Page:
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A $483 billion coronavirus aid package flew through the Senate on Tuesday after Congress and the White House reached a deal to replenish a small business payroll fund and provided new money for hospitals and testing.
Passage was swift and unanimous, despite opposition from conservative Republicans. President Donald Trump tweeted his support, pledging to sign it into law.
It now goes to the House, with votes set for Thursday.
After nearly two weeks of negotiations and deadlock, Congress and the White House reached an agreement Tuesday on the nearly $500 billion package — the fourth as Washington strains to respond to the health and economic crisis.
“The Senate is continuing to stand by the American people,” said Senate Majority Leader Mitch McConnell, R-Ky., to an almost empty chamber.
Senate Minority Leader Chuck Schumer said the bill was made “better and broader” after Democrats forced the inclusion of money for hospitals and testing.
A copy of the measure was provided to The Associated Press by a GOP aide.
Most of the funding, $331 billion, would go to boost a small business payroll loan program that ran out of money last week. An additional $75 billion would be given to hospitals, and $25 billion would be spent to boost testing for the virus, a key step in building the confidence required to reopen state economies.
Missing from the package, however, was extra funding for state and local governments staring down budget holes and desperate to avert furloughs and layoffs of workers needed to keep cities running.
Trump said he was open to including in a subsequent virus aid package fiscal relief for state and local government — which Democrats wanted for the current bill — along with infrastructure projects.
Not all Republicans are backing Trump on the deal.
Two conservative Republicans, Sen. Mike Lee, R-Utah, and Sen. Rand Paul, R-Ky., voiced opposition during Tuesday's session but did not halt passage.
Lee said it was “unacceptable” that the full Senate was not present and voting in the pro forma session as Congress shuttered during the virus outbreak.
Paul said no amount of federal funding will be able to salvage a shuttered economy. “Deaths from infectious disease will continue, but we cannot continue to indefinitely quarantine,” said Paul, who tested positive for the virus last month but has since recovered.
The House is being called to Washington for a Thursday vote, said Rep. Steny Hoyer, the House majority leader.
Hoyer, D-Md., said the House will also vote on a proposal to allow proxy voting on future business during the pandemic, a first for Congress, which has required in-person business essentially since its founding.
“The House must show the American people that we continue to work hard on their behalf,” Hoyer wrote to colleagues.
But the landmark rules change met with objections from conservative Republicans.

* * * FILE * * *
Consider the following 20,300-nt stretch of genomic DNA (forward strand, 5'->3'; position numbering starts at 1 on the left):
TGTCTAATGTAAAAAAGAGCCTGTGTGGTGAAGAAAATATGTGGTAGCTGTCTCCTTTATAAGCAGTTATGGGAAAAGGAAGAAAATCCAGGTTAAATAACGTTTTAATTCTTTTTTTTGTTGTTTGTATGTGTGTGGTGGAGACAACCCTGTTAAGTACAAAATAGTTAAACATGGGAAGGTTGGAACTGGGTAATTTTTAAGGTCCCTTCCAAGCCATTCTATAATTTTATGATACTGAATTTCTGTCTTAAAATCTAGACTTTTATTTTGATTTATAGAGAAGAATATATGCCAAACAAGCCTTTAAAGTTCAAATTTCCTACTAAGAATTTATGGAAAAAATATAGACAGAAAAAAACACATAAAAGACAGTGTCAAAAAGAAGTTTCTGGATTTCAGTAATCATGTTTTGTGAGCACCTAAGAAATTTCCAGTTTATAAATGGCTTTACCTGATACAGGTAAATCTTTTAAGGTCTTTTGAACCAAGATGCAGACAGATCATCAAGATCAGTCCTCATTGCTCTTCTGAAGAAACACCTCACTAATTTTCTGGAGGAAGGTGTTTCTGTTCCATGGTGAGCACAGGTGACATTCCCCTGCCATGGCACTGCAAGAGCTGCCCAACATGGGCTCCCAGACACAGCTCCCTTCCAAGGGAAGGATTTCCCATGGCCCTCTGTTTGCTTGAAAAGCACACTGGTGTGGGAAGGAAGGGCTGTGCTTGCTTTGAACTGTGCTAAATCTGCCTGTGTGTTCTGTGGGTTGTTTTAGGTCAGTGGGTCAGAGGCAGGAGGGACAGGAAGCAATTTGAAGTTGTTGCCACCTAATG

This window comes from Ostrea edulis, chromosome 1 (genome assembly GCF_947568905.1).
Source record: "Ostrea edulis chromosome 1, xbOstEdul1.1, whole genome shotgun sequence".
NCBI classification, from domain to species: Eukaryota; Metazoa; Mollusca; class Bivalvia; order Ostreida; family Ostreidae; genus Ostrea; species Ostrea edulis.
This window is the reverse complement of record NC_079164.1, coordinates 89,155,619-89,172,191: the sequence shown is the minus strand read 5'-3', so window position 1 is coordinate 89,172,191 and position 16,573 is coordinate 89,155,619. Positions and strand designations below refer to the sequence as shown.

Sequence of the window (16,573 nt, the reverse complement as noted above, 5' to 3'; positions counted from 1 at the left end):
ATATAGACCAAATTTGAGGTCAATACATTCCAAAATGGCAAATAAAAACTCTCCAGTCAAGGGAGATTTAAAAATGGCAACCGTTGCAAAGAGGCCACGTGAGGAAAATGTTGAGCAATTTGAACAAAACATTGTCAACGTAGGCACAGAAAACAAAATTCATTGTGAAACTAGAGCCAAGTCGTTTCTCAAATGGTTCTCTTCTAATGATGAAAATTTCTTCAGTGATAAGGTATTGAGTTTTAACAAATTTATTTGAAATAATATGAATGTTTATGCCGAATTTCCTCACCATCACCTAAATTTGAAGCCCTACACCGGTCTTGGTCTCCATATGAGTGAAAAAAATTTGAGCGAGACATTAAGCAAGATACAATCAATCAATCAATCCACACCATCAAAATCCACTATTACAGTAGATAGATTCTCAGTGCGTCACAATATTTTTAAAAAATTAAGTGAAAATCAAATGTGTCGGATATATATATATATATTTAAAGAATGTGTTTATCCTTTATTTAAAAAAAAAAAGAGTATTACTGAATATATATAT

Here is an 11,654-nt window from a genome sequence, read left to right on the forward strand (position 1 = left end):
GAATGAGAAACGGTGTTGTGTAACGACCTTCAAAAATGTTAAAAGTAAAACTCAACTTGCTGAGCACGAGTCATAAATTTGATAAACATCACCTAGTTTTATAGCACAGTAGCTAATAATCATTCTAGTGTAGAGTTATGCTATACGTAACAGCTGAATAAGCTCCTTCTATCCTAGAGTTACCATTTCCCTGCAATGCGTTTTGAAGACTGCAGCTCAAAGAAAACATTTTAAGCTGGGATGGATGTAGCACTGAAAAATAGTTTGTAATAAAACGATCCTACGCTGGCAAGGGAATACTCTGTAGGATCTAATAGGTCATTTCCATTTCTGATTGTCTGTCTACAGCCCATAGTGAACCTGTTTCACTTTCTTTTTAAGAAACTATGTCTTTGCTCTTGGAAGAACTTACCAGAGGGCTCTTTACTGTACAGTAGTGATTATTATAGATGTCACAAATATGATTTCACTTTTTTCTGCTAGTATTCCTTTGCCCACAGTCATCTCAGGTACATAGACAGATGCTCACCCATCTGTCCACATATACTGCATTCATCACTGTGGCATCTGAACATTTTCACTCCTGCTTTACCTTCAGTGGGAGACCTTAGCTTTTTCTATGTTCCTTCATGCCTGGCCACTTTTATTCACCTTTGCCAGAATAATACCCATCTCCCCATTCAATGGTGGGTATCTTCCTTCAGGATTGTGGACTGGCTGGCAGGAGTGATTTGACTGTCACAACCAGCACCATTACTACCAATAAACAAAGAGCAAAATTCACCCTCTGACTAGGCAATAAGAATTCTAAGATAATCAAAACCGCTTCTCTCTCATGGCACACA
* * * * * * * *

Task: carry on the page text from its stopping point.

“I don’t support it at all,” said Rep. Clay Higgins, R-La., one of a handful of Republicans who showed up for Tuesday's pro forma session to protest proxy votes. “Congress should be in session.”
Signaling concerns, House Minority Leader Kevin McCarthy, R-Calif., wrote Speaker Nancy Pelosi, D-Calif., seeking more information on plans to reopen the House.
The emerging virus aid package — originally designed by Republicans as a $250 billion stopgap to replenish the payroll subsidies for smaller businesses — has grown into the second largest of the four coronavirus response bills so far.
Democratic demands have caused the measure to balloon, though Republicans support additions for hospitals and testing.
The now $310 billion for the Paycheck Protection Program includes $60 billion or so set aside for — and divided equally among — smaller banks and community lenders that seek to focus on underbanked neighborhoods and rural areas. Democrats have highlighted the number of smaller and minority-owned shops missing out on the aid.
Another $60 billion would be available for a small-business loans and grants program delivered through an existing small business disaster aid program, $10 billion of which would come in the form of direct grants.
The bill provides $25 billion for increased testing efforts, including at least $11 billion to state and tribal governments to detect and track new infections. The rest will help fund federal research into new coronavirus testing options.
Currently, the U.S. has tested roughly 4 million people for the virus, or just over 1% of its population, according to the COVID Tracking Project website.
While the White House says the U.S. has enough testing to begin easing social distancing measures, most experts say capacity needs to increase at least threefold, if not more.
Despite yet another big package from Congress, all sides say more aid is likely needed.
Treasury Secretary Steven Mnuchin outlined infrastructure and broadband spending for the next bill. And there's pressure to help cities with populations of less than 500,000 that were shut out of the massive $2 trillion relief bill that passed last month.
Schumer said Monday that he had talked to Federal Reserve Board Chairman Jerome Powell and that Powell said the Fed is working to open up the Main Street Lending program to nonprofits and municipal governments.
The government’s Paycheck Protection Program has been swamped by companies applying for loans and reached its appropriations limit last Thursday after approving nearly 1.7 million loans. That left thousands of small businesses in limbo as they sought help.
Controversies have enveloped the program, with many businesses complaining that banks have favored customers with whom they already do business. Some businesses that haven't been harmed much by the pandemic have also received loans, along with a number of publicly traded corporations.
Associated Press writers Matthew Perrone, Mary Clare Jalonick and Matthew Daly contributed to this report.